The Story of CSGO : The Game That Never Dies
It takes years to build an empire. Even more so when an empire is based on the field which almost all of the current parental generation hates, video gaming. Delving into new worlds and ruthlessly conquering them, is only slightly less difficult than actually conquering the real world. And for such a feat, the game itself has to grow into a world of its own. This growth is best explained by none other than what is considered one of the most iconic gaming titles in history, Counter Strike.
Originally created by two college students, Minh “Gooseman” Le and Jess “Cliffe” Cliffe in 1998, as a mod of the original Half-Life which ran on the GoldSrc engine, Counter Strike was simple to understand. Two teams fight it out in multiple rounds, Terrorists and Counter-Terrorists, the former’s objective being to eliminate the opposing team or plant a bomb in one of the designated sites, and guard it till it explodes, the latter’s objective being eliminating the opponents or defusing the planted bomb. Winning and losing rounds gave different currency rewards, to be used to purchase equipment next round.
Pretty simple right? Once the mod was released, it was no surprise that the creators of Half-Life, Valve Corporation, quickly realized its potential and acquired it in 1999, turning it into a title of its own. But its popularity wasn’t confined to one or two countries. Slowly, it became a global sensation and one of the first properly regulated eSports.
What made CS (specifically CS 1.6) so good was the fluidity of movement, the satisfaction of clutch situations, the economy system and the precise gunplay provided by the GoldSrc engine. And what eventually paved its way for becoming an eSport, was the fact that it had a skill ceiling so high, that only a handful of human beings could hit it. The mechanical skill it required in terms of aim, mouse control, muscle memory and so on, instantly attracted numerous players to give it a shot.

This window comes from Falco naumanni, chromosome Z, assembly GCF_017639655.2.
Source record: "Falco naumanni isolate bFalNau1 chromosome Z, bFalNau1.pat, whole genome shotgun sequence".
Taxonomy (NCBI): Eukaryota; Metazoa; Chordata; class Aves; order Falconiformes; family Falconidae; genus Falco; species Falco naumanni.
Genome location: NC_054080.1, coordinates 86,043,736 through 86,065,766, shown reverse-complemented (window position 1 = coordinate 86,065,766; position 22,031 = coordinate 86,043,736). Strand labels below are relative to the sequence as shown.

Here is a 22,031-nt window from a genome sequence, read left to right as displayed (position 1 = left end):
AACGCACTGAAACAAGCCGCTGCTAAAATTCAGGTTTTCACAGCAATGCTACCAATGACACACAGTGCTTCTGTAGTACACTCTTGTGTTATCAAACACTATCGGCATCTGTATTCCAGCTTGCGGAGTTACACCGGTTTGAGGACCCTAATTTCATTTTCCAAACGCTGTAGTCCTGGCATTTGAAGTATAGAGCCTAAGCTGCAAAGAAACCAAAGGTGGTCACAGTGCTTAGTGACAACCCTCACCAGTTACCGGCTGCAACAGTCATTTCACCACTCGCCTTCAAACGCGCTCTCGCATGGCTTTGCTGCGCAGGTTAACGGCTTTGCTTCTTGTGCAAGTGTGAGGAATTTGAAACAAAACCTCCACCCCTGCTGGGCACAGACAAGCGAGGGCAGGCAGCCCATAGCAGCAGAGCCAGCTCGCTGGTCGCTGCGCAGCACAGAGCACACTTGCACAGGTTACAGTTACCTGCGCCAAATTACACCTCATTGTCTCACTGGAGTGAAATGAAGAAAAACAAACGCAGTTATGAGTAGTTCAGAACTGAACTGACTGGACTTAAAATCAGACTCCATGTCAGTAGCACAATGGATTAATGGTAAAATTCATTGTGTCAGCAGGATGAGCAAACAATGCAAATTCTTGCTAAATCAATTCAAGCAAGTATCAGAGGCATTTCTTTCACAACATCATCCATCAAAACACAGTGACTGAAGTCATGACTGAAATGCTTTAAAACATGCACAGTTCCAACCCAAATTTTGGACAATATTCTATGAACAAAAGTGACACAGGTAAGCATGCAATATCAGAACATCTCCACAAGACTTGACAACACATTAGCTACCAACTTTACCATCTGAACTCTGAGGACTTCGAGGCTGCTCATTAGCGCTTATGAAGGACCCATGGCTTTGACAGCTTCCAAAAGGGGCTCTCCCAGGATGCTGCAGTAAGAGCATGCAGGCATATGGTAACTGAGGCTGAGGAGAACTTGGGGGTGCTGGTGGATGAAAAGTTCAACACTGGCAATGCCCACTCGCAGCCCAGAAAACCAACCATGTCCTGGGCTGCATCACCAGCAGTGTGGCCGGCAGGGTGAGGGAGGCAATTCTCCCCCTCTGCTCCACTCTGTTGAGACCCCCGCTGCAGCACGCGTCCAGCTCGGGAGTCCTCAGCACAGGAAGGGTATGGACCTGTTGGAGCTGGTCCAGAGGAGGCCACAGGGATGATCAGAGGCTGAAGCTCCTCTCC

But the problem with CS 1.6 quickly became obvious. It was TOO good. So good that every attempt Valve made to iterate on it, was met with controversies. Its Xbox version failed miserably, making it clear that CS in consoles was just not meant to be. In 2004, its first sequel was released, CS : Source, quickly facing criticism because of the reduced skill ceiling, which was part of the brilliance of CS 1.6. This caused a division in the fanbase between Source apologists and professional players who still preferred 1.6. It was around this time that CS eSports began declining, with the MOBA genre taking over the arena with titles like Dota and League of Legends.
Valve had enough, and in 2012, released the latest iteration of the series and its most popular one, Counter Strike : Global Offensive (CSGO), aiding in the end of the civil crisis in the fanbase. Although it had improved graphics and new game modes, the game was met with heavy criticism because of the buggy mechanics, the instability of its new Source engine, and gameplay that made CS players step out of their comfort zones. However, with regular updates, launch of streaming services like Twitch and Ustream, the game eventually surpassed 1.6 in popularity. Professional players dedicated themselves once again to the game. The introduction of community maps which allowed fans to make their own maps, and skins to customize guns, only helped to make it more attractive to casual players as well.
In 2013, Valve announced the first CSGO major championships worth $250,000, held in Sweden, the bastion of the top teams in the world, like “Ninjas in Pyjamas”, and “Fnatic”. By 2015, 25 million copies of the game were sold. It also contributed heavily into the creation of eSports regulations, revenue rules, and team management laws. In 2017, TV media houses began airing live CSGO matches and tournaments, adding to the enormous viewership it was already receiving on streaming platforms, even when it found difficulty in getting sponsors because of the terrorism based content in the game.
Yet the controversies kept going. Cheating was probably one of the main factors which played into the plateauing of the popularity, especially after the game was made free-to-play in 2018. Valve’s anti-cheat system proved ineffective, and so professional players switched into independent servers like ESEA or FaceIt, alienating casual players. Cheating in CS also led to the humiliation of India’s eSports scene, when Nikhil “Forsaken” Kumawat of OpTic India was caught cheating in a tournament in Asian circles, leading to the disqualification of the most promising Indian team.
Even with all these controversies, a rigid and solid crowd was still seen in every CSGO major, signifying that even when newer games like Valorant and genres like MOBA and Battle Royale dominated the scene, people still showed up for Counter Strike. CS proved itself to be a game which was almost entirely immortal, all because of its rigorous development, the innovation that went into its creation, and most importantly, the memories it carved in the hearts of players worldwide. Unforgettable moments transcended into legendary gameplays meant to be saved in the halls of fame forever. The audience the game targeted, at a time when First Person Shooter games had all the hype, gave it a straight headshot towards victory, along with the esteemed title of “the game that never dies”.